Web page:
Concerns about the war were hampering financial markets on Wednesday as data from Germany and China showed trouble for production-dependent economies, while the bond market renewed fears of a US recession.
Stocks and commodities fell in Europe, the United States States and Asia as risk-averse investors ran against the security of government bonds, pushed bond prices sharply higher and returns – moving in the opposite direction – to low levels not seen this year.
On Wall Street, the S&P 500 fell 2.93 percent, led by a sharp decline in the energy sector. Retail shares also fell sharply after Macy posted lower quarterly results. Shares from major technology companies, which are sensitive to the outlook for the trade war, also fell. Equity standards in Europe also fell, and Thursday's Japan Nikkei index opened 1[ads1].6 percent.
The fall in the S&P 500 reflected a rapid shift in sentiment just a day after a 1.5 percent gain, which had been driven by the White House's decision to limit the scope of the next China Customs round to spare US consumers over of the holiday jump time.
But there is growing evidence that the struggle between the two largest economies of trade, technology and economic dominance has already done significant damage to the world economy.
Earlier Wednesday, the German government reported that the country's economy shrank in the quarter ending in June. The German economy, the largest eurozone, has been particularly exposed to the US-China trade war because of Germany's dependence on production and export. Another quarter in a row with a decline would mean that Germany was in a recession.
[ Read more about Germany's economy . ]
In China, a number of overnight macroeconomic indicators published showed that the economy continues to lose steam as the trade war continues. Chinese industrial output declined more than expected, falling to 4.8 percent in July, the lowest level since 2002. Investment growth and retail sales also slowed.
The economic updates led to the increasingly poor conditions in the global industrial economy. Close monitoring of the activities of industrial purchasing managers now suggests that the production economies of China, Japan, Germany and the United Kingdom – the second, third, fourth and fifth largest economies in the world – are all contracting.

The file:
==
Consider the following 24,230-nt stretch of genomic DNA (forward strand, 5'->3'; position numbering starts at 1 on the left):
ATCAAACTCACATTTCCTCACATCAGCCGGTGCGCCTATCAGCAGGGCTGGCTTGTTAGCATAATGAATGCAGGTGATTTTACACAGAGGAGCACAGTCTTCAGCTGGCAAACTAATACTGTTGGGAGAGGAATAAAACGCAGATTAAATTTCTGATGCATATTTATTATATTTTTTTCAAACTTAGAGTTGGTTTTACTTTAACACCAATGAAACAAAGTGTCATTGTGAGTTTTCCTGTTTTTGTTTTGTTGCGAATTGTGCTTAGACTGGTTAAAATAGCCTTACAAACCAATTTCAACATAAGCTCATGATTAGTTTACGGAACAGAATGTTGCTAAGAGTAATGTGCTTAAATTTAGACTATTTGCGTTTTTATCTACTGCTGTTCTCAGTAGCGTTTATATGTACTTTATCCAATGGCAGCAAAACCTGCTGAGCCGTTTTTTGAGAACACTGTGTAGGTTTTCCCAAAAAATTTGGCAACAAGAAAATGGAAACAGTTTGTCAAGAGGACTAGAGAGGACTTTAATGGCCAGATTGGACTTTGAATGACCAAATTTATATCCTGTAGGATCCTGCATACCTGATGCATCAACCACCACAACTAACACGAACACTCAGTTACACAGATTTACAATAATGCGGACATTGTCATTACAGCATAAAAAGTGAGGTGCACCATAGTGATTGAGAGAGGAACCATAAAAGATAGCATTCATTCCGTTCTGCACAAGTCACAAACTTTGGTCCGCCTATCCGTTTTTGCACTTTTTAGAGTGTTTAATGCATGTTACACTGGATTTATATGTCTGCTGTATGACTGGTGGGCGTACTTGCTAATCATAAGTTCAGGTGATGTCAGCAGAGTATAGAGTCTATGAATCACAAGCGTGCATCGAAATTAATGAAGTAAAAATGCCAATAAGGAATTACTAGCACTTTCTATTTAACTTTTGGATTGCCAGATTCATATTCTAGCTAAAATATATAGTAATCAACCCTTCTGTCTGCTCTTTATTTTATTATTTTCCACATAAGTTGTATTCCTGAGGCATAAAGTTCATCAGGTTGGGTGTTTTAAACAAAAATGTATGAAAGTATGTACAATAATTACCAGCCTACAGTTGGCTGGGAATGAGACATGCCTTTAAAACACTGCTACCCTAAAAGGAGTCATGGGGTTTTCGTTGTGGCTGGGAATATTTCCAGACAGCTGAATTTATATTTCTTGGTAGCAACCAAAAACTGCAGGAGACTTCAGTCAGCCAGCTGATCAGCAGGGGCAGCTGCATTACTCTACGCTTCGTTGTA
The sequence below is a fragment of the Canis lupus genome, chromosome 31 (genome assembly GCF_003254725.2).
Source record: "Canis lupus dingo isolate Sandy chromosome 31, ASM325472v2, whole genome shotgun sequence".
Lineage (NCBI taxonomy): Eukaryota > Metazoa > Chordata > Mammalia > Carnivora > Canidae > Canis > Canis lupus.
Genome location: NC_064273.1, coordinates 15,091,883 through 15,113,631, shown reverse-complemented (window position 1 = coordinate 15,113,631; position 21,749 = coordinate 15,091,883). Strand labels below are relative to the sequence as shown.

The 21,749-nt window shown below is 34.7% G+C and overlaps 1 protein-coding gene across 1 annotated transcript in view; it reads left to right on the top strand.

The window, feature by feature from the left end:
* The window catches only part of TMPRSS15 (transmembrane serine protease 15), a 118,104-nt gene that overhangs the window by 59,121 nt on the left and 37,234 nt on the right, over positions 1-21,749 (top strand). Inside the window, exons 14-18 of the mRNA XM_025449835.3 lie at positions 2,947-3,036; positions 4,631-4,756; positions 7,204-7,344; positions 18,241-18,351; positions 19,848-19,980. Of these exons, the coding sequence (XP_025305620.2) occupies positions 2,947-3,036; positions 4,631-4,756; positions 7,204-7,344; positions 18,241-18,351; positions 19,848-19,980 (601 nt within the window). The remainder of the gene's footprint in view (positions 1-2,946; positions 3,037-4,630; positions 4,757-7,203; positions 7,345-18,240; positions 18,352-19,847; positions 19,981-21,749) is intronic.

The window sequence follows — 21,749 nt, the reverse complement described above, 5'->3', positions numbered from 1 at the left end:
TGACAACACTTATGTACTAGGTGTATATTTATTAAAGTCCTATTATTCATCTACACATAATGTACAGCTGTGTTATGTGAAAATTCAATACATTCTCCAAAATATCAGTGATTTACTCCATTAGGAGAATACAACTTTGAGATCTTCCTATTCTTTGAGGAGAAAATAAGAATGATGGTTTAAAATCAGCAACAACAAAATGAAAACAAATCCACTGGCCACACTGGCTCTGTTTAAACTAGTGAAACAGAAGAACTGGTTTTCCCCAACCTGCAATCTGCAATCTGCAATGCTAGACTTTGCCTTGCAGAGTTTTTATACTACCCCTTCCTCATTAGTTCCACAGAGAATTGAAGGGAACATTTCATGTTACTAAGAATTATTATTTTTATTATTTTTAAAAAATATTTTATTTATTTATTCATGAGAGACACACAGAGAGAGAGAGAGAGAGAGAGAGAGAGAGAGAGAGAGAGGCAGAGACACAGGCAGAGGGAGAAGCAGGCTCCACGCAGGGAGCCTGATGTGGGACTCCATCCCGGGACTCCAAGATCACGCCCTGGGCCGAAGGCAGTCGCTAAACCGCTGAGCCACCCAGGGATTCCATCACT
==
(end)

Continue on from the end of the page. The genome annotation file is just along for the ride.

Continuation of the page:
And prices for key industrial commodities such as aluminum, copper and steel have fallen, confirming deep weakness in the industrial sector and shrinking the profits of the companies producing them.
Large industrial companies around the world have also reported a steady history of softening demand, emphasizing that they are taking a cautious approach to the rest of the year.
In recent weeks there has also been evidence of the global industrial decline in the company's income reports in the United States. Second-quarter profits for companies in the S&P 500 are set to decline 0.7 percent from a year earlier, according to data provider FactSet. If this figure holds – and more than 90 percent of the companies in the index have reported – it will mark the second straight quarter that revenue has gone down.
S&P's industrial sector performed poorly, with revenues falling 10 percent from last year. The performance trend was also most pronounced among the companies with the greatest exposure to the world economy and trade.
Investors were intensively set on Wednesday to turn the financial signals from the bond market. The return on long-term government securities in the United States continues to push low prices that have not been seen in recent years. The return on the 10-year Treasury benchmark index fell to 1.58 percent, a level it last reached at the end of 2016. The yield on the 30-year bond fell to 2.03 percent, the lowest level on the record.
[ Read more about the intensifying recession forecast in the bond market. ]
Bond yields are usually determined by investors' expectations of economic growth and inflation, which makes the recent downturn worrying in itself. But the fall in long-term returns also briefly pushed the return on the 10-year note below that of the two-year Treasury, an unusual situation known as an inversion of the yield curve. Investment in the yield curve is considered to be one of the most reliable leading indicators of the recession in the United States, having preceded any economic downturn over the past 60 years.
This phenomenon, when interest rates on long-term bonds fall below those that are short-term bonds, had already occurred with some government securities this year. But the inversion of two- and 10-year notes, which most recently happened in 2007 when the US economy began to plunge into a severe recession, seemed to worry investors again.
Signs of economic weakness also affected commodity markets. Copper prices, often closely linked to the prospects of Chinese economic growth, fell more than 1 percent in New York trade. US crude oil futures prices fell more than 3 percent.
The rise in crude oil prices weighed heavily on the share prices of US energy companies, pushing the energy sector down by more than 4 percent. Exxon Mobil, Chevron and ConocoPhillips all fell more than 3.5 percent.
Shares of major tech companies also weighed the markets, with Amazon dropping more than 3 percent and Apple and Microsoft more than 2.5 percent.
The recent return on market volatility has reduced the gains this year's investors have had. But these gains are still significant. The S&P 500 is still more than 13 percent in 2019.